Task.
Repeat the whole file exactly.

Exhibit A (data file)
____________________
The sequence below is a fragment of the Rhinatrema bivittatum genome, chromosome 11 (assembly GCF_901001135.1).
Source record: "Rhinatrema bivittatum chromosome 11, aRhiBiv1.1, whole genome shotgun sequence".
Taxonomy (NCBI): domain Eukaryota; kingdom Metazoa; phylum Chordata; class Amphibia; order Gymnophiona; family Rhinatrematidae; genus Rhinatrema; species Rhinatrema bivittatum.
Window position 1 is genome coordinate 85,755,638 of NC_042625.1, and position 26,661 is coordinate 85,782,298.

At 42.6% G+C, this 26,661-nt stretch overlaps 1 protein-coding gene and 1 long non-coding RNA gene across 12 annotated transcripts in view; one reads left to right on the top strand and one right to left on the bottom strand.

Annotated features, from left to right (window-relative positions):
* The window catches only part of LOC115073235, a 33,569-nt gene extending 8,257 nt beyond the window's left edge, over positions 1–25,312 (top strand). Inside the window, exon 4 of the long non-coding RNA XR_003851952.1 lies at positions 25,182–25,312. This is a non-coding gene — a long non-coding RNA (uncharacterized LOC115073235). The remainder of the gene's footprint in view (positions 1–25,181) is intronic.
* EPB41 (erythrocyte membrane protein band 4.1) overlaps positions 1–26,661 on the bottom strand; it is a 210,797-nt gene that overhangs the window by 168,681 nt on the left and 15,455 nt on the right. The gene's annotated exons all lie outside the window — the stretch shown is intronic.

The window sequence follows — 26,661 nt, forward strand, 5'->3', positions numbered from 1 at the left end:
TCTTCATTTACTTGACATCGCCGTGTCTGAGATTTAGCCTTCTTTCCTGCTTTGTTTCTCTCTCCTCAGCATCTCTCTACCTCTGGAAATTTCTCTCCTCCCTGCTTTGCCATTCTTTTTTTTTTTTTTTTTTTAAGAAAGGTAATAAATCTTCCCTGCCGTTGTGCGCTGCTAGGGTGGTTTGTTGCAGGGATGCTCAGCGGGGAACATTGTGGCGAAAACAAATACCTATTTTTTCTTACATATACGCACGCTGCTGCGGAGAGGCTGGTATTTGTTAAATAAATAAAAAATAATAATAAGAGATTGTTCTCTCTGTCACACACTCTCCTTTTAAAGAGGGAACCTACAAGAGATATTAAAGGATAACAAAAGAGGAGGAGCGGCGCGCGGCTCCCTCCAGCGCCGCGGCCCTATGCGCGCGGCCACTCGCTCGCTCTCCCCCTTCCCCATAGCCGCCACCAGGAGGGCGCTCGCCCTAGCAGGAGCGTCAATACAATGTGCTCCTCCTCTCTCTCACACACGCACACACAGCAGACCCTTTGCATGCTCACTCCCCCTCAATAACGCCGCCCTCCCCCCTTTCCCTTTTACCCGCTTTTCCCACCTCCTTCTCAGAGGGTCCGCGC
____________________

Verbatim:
The sequence below is a fragment of the Rhinatrema bivittatum genome, chromosome 11 (assembly GCF_901001135.1).
Source record: "Rhinatrema bivittatum chromosome 11, aRhiBiv1.1, whole genome shotgun sequence".
Taxonomy (NCBI): domain Eukaryota; kingdom Metazoa; phylum Chordata; class Amphibia; order Gymnophiona; family Rhinatrematidae; genus Rhinatrema; species Rhinatrema bivittatum.
Window position 1 is genome coordinate 85,755,638 of NC_042625.1, and position 26,661 is coordinate 85,782,298.

At 42.6% G+C, this 26,661-nt stretch overlaps 1 protein-coding gene and 1 long non-coding RNA gene across 12 annotated transcripts in view; one reads left to right on the top strand and one right to left on the bottom strand.

Annotated features, from left to right (window-relative positions):
* The window catches only part of LOC115073235, a 33,569-nt gene extending 8,257 nt beyond the window's left edge, over positions 1–25,312 (top strand). Inside the window, exon 4 of the long non-coding RNA XR_003851952.1 lies at positions 25,182–25,312. This is a non-coding gene — a long non-coding RNA (uncharacterized LOC115073235). The remainder of the gene's footprint in view (positions 1–25,181) is intronic.
* EPB41 (erythrocyte membrane protein band 4.1) overlaps positions 1–26,661 on the bottom strand; it is a 210,797-nt gene that overhangs the window by 168,681 nt on the left and 15,455 nt on the right. The gene's annotated exons all lie outside the window — the stretch shown is intronic.

The window sequence follows — 26,661 nt, forward strand, 5'->3', positions numbered from 1 at the left end:
TCTTCATTTACTTGACATCGCCGTGTCTGAGATTTAGCCTTCTTTCCTGCTTTGTTTCTCTCTCCTCAGCATCTCTCTACCTCTGGAAATTTCTCTCCTCCCTGCTTTGCCATTCTTTTTTTTTTTTTTTTTTTAAGAAAGGTAATAAATCTTCCCTGCCGTTGTGCGCTGCTAGGGTGGTTTGTTGCAGGGATGCTCAGCGGGGAACATTGTGGCGAAAACAAATACCTATTTTTTCTTACATATACGCACGCTGCTGCGGAGAGGCTGGTATTTGTTAAATAAATAAAAAATAATAATAAGAGATTGTTCTCTCTGTCACACACTCTCCTTTTAAAGAGGGAACCTACAAGAGATATTAAAGGATAACAAAAGAGGAGGAGCGGCGCGCGGCTCCCTCCAGCGCCGCGGCCCTATGCGCGCGGCCACTCGCTCGCTCTCCCCCTTCCCCATAGCCGCCACCAGGAGGGCGCTCGCCCTAGCAGGAGCGTCAATACAATGTGCTCCTCCTCTCTCTCACACACGCACACACAGCAGACCCTTTGCATGCTCACTCCCCCTCAATAACGCCGCCCTCCCCCCTTTCCCTTTTACCCGCTTTTCCCACCTCCTTCTCAGAGGGTCCGCGC